the road to poetic justice : an interview with community advocate nicolassa galvez

"To envision art is probably the most powerful tool to envision a new future. Artists can imagine a new future that we can't even fathom"

Niko Galvez collaborated with Andre Irv, who's currently serving a 15 year sentence in a California State Prison, for her pages featured in the "that's [not] all s/he wrote..." series. It would do you well to take some time to read their correspondence here. Niko is a community and social justice advocate in Long Beach, and Andre is an artist and thinker also from Long Beach. Below is the chat I had with Niko about prison reform, tequila and vitamins, and the road to the American woman.

 

Coat[e]rak: Hey Niko, how’s it been?

Niko Galvez: Good. Figuring out health stuff lately, which is good and also overwhelming.

CR: I bet.

NG: Yeah, but one thing is that the two alcohols I can have with all my complications is tequila and gin. Which is great because I hate vodka. If it was just vodka and gin I’d be done.

CR: I also hear there’s a lot of healing properties in tequila.

NG: Yeah, so now I take my vitamins with a shot of tequila. I used to take it with IPA because my ex drank beer. There’s just something about taking vitamins with beer versus water that made me so much better at it.

CR: That’s certainly a motivator.

NG: Yeah. And last week I saw an article on the healing properties of tequila and I was like, there’s my new beer. Because I’m not supposed to do IPAs because of the wheat.

CR: Makes sense. So you told me that you wanted to share a new project that you were working on currently.

NG: Yes! My friend Alyssandra, who’s a musician, and I are going to drive across country to the Million Women March on DC in January on the day when Trump’s inaugurated.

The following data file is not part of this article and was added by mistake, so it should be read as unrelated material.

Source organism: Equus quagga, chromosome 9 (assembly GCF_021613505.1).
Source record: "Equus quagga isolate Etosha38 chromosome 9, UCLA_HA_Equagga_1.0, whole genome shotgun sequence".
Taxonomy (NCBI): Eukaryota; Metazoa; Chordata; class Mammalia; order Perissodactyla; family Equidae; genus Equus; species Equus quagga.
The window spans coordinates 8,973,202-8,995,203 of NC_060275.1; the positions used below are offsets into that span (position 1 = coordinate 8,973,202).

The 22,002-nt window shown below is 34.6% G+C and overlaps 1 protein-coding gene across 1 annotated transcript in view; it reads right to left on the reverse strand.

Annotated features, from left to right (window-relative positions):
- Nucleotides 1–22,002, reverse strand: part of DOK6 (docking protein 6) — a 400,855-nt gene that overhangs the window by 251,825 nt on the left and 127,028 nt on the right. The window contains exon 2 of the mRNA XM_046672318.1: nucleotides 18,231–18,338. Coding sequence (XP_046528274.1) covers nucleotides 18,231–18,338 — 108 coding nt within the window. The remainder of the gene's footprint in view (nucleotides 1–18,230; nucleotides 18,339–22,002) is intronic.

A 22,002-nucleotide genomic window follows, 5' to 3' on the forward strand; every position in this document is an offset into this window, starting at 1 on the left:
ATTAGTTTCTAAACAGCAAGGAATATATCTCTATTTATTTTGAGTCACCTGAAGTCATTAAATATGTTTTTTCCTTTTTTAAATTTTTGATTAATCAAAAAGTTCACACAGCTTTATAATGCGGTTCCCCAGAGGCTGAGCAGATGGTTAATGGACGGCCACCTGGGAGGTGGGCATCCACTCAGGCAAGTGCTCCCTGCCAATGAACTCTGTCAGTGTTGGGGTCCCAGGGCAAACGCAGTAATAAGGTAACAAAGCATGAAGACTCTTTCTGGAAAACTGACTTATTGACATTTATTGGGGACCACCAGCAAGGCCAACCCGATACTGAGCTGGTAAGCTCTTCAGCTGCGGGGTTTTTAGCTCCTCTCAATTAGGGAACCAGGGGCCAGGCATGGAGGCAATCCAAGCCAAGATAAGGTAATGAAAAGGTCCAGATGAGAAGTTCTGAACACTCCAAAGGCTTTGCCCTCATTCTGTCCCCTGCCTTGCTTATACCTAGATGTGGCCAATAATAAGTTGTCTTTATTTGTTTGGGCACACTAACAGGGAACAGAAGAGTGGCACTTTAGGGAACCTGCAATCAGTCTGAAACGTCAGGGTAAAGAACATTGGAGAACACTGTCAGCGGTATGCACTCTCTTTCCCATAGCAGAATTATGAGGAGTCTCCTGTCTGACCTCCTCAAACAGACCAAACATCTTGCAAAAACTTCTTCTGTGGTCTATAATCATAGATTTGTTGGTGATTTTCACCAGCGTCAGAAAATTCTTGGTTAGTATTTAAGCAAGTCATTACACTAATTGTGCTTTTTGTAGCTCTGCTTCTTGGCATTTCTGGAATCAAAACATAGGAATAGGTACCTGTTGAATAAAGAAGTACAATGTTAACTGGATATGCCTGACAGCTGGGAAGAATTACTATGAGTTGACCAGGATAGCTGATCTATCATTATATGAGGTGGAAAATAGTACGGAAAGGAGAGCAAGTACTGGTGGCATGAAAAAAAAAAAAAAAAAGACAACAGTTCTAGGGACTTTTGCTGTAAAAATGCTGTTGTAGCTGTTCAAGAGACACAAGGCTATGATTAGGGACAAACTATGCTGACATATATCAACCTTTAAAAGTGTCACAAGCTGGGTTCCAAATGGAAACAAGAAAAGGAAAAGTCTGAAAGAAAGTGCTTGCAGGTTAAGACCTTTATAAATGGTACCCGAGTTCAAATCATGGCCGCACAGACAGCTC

CR: Oh yeah.

NG: There’s an effort to gather a million women on Capitol Hill. So we’re going to drive - we’re leaving on January 8 and going across the lower states and stopping with people we know and also where there are people we don’t know. We’ll be doing gigs, free performances, and interviewing women.

CR: Awesome.

NG: Informally, like on a phone camera. Neither of us are “filmmakers”. But she’s a really really good musician. So we’re going to do an IndieGoGo campaign with a kick-off concert, and then a sayonara concert. So we have to raise about $4,000. Depending on if she gets a radio show, we might stop in Chicago around January 24. We’re going to list all the dates. So if you know any community centers for women or places where she can do a gig.

CR: Yeah, I’ll keep my eyes and ears open. I could definitely try to hook you up somewhere.

NG: We’re looking for a mixture of women-owned businesses, traditional music venues, community spaces.

CR: You’re still working the construction job, right?

NG: Yeah, when I can. I’ll do more once my health is up. I’ve been sleeping a lot. Going out and sleeping a lot. Those are my two priorities.

CR: Do you have your eye on anything other than the construction job?

NG: Yeah. I just met with this person who’s a part of the Molina family [an influential philanthropic family in Long Beach], and they have this foundation that’s for art and music and they fund artists and musicians to visit local schools. It’s been a board operated foundation up until now and they’re considered hiring a part time staff person to be that liason between schools and artists. So I’m going to contact a family friend who does that kind of thing to figure out logistics because they contacted me because they wanted to know how to go about it.

CR: What’s something else you’ve been thinking about lately?

NG: Well, one thing, and it has to do with the project, which we’re calling “The Road to the American Woman”, is how to not make it just “white women tears”. It’s something I’ve been thinking about and care about and I’ve read articles about “being an ally”, but they all just seem so ethereal and abstract like - “Don’t make it up about you” and “stand up in the face of oppression”. But it’s like - What does that look like? You know? And what does that look like in light of this project?